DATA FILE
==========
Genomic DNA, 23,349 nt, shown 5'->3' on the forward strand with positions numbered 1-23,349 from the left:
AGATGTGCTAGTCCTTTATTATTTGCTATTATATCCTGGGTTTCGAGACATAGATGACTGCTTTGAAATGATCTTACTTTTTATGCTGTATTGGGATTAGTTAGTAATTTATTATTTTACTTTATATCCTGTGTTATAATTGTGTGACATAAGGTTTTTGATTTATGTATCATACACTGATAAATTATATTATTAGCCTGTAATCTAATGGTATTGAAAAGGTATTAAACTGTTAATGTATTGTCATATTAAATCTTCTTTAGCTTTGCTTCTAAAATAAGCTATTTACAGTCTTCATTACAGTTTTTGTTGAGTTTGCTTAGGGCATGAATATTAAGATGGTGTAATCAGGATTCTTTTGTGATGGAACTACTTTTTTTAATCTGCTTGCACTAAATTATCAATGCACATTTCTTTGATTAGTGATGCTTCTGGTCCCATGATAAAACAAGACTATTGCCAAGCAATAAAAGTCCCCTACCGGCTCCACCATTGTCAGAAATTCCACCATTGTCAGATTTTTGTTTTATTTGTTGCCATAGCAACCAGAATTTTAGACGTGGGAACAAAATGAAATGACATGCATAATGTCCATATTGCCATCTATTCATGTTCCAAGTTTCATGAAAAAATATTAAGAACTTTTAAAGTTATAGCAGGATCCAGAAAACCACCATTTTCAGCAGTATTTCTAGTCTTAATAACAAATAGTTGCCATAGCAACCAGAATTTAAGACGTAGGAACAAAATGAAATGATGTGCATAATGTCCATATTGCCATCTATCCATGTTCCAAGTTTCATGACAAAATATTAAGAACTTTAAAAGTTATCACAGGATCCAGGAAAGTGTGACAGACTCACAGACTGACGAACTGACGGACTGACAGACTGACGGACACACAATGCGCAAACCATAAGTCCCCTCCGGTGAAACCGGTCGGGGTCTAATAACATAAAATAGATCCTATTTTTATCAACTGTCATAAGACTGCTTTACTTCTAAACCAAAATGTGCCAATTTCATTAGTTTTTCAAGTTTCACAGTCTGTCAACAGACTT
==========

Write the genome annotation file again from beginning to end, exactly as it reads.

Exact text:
Genomic DNA, 23,349 nt, shown 5'->3' on the forward strand with positions numbered 1-23,349 from the left:
AGATGTGCTAGTCCTTTATTATTTGCTATTATATCCTGGGTTTCGAGACATAGATGACTGCTTTGAAATGATCTTACTTTTTATGCTGTATTGGGATTAGTTAGTAATTTATTATTTTACTTTATATCCTGTGTTATAATTGTGTGACATAAGGTTTTTGATTTATGTATCATACACTGATAAATTATATTATTAGCCTGTAATCTAATGGTATTGAAAAGGTATTAAACTGTTAATGTATTGTCATATTAAATCTTCTTTAGCTTTGCTTCTAAAATAAGCTATTTACAGTCTTCATTACAGTTTTTGTTGAGTTTGCTTAGGGCATGAATATTAAGATGGTGTAATCAGGATTCTTTTGTGATGGAACTACTTTTTTTAATCTGCTTGCACTAAATTATCAATGCACATTTCTTTGATTAGTGATGCTTCTGGTCCCATGATAAAACAAGACTATTGCCAAGCAATAAAAGTCCCCTACCGGCTCCACCATTGTCAGAAATTCCACCATTGTCAGATTTTTGTTTTATTTGTTGCCATAGCAACCAGAATTTTAGACGTGGGAACAAAATGAAATGACATGCATAATGTCCATATTGCCATCTATTCATGTTCCAAGTTTCATGAAAAAATATTAAGAACTTTTAAAGTTATAGCAGGATCCAGAAAACCACCATTTTCAGCAGTATTTCTAGTCTTAATAACAAATAGTTGCCATAGCAACCAGAATTTAAGACGTAGGAACAAAATGAAATGATGTGCATAATGTCCATATTGCCATCTATCCATGTTCCAAGTTTCATGACAAAATATTAAGAACTTTAAAAGTTATCACAGGATCCAGGAAAGTGTGACAGACTCACAGACTGACGAACTGACGGACTGACAGACTGACGGACACACAATGCGCAAACCATAAGTCCCCTCCGGTGAAACCGGTCGGGGTCTAATAACATAAAATAGATCCTATTTTTATCAACTGTCATAAGACTGCTTTACTTCTAAACCAAAATGTGCCAATTTCATTAGTTTTTCAAGTTTCACAGTCTGTCAACAGACTT